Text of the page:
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Spin Cycle

Republicans Think Your Dishwasher Is Too Leftist

Six bills to keep household appliances in the dark ages are up for consideration this week.

This image shows a dishwasher.
Martin Gerten/picture alliance/Getty Images
This dishwasher has delusions of energy efficiency. It must be stopped.

Republicans have yet to encounter a household object they won’t try to turn into a culture war. Veterans of hard-fought battles around gas stoves and hamburgers, House Republicans this week are focusing on another front: refrigerators getting too woke. In the coming days, GOP congressional leadership could consider six separate and nearly identical bills protecting hardworking Americans’ freedom to spend more money doing their chores.

The bills proposed Monday oppose energy efficiency in household appliances. Some of the bills’ names seem to have been designed strategically, like the Stop Unaffordable Dishwasher Standards Act, which shortens to SUDS. Others, like the Hands Off Our Home Appliances Act, or HOOHA, seem less so. Five of the six bills are six pages long, and all say basically the same thing: that the Department of Energy cannot enforce new standards for laundry machines, clothes dryers, refrigerators, air conditioners, and dishwashers, respectively, unless they are proven to be “technologically feasible and economically justified.” HOOHA, which is the most comprehensive of the bunch at 16 pages, would go a step further, amending the Energy and Conservation Act of 1975 “to prohibit the Secretary of Energy from prescribing any new or amended energy conservation standard for a product that is not technologically feasible and economically justified.”

First put in place in 1987 during Ronald Reagan’s administration, efficiency rules for a range of common household appliances must be updated every few years. The Department of Energy has been working its way through the updates that have come up since Biden took office, and which accumulated as backlog during the Trump administration. Last Monday, the DOE also updated the process by which it sets energy efficiency standards on appliances. New standards for residential washers and dryers, finalized in February, are projected to save consumers an estimated $1 trillion and avoid 2.5 billion metric tons of greenhouse gas emissions over the next 30 years.

This might all sound like a commonsense win-win: changes that save people money, reduce emissions, and are well within the bounds of long-established federal statute. Republicans beg to differ, of course. To hear the right tell it, new appliance efficiency regulations are the equivalent of federal agents barging, guns blazing, into the homes of hardworking Americans to burgle their laundry rooms. The fact that only appliances made in 2028 or later will be subject to the new standards has, unsurprisingly, been omitted from this narrative.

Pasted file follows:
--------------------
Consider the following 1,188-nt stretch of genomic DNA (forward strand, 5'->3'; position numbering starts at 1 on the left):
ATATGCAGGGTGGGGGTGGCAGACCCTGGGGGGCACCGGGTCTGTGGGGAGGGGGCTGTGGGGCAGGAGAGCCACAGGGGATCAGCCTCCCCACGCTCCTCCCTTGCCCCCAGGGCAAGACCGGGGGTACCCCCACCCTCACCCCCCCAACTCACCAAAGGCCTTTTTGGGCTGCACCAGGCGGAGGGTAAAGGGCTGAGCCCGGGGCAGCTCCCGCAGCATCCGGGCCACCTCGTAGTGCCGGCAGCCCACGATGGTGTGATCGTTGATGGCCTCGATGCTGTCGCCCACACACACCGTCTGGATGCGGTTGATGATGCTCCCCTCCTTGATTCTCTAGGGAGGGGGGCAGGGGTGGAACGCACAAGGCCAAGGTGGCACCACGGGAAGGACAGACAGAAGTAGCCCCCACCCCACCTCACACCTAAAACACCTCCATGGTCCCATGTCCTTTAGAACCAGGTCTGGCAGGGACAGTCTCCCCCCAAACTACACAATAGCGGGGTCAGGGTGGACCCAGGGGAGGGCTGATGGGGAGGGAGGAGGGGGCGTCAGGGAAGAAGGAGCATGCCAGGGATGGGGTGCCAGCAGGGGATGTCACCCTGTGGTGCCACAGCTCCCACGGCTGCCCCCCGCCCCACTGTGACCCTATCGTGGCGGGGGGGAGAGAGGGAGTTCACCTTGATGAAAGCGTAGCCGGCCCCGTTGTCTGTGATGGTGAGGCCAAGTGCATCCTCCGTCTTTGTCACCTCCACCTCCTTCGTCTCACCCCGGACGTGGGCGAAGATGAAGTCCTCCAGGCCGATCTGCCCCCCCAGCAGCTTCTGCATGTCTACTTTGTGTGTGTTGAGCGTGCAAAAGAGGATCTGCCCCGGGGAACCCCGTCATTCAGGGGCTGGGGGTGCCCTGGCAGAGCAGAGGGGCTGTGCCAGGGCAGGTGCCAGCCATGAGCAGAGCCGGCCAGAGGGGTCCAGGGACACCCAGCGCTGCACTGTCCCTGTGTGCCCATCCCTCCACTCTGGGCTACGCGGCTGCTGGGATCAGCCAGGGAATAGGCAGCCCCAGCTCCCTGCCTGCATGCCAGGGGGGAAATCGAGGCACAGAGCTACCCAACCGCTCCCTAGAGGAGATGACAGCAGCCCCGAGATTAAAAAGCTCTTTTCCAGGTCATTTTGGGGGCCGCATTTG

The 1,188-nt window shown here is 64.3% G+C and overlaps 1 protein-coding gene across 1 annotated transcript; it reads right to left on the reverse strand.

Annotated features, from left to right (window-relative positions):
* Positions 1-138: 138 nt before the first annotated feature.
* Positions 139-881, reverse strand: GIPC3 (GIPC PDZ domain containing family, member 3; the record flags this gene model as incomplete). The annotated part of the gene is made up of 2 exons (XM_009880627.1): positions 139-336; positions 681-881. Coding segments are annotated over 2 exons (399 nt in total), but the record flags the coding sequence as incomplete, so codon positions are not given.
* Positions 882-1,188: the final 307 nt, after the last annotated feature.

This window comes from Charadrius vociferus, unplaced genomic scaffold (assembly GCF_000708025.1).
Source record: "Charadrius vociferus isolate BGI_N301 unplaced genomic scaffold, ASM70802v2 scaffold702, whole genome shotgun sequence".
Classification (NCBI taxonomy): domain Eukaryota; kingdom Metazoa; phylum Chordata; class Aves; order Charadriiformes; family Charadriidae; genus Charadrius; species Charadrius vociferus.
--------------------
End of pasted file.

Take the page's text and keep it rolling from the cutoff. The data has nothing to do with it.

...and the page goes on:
The push to rile people up around a subject as mundane as energy efficiency standards for home appliances is desperate but not new. During the Trump administration, Republicans similarly circulated petitions to “Make Dishwashers Great Again,” backed by right-wing think tanks like FreedomWorks and the Competitive Enterprise Institute. If Trump wins in November, consumers should expect a more serious assault on energy-efficient appliances and all manner of federal regulations.

The bills introduced this week, though, are mostly an excuse to let Republicans stand up on C-SPAN and rattle off a bunch of talking points about the evils of shorter dishwashing cycles, or whatever else a libertarian think tank happened to hand their Groyper staffers a one-pager about. But that’s not to say this topic is random: HOOHA sponsor Debbie Lesko got $10,000 from appliance manufacturer Honeywell International’s PAC this year and $24,500 from PACs linked to electric utilities, which stand to benefit from people using more electricity. Culture wars are lucrative. Who’s to say when the GOP will find an even more implausible, uncharismatic set of objects to foam at the mouth about?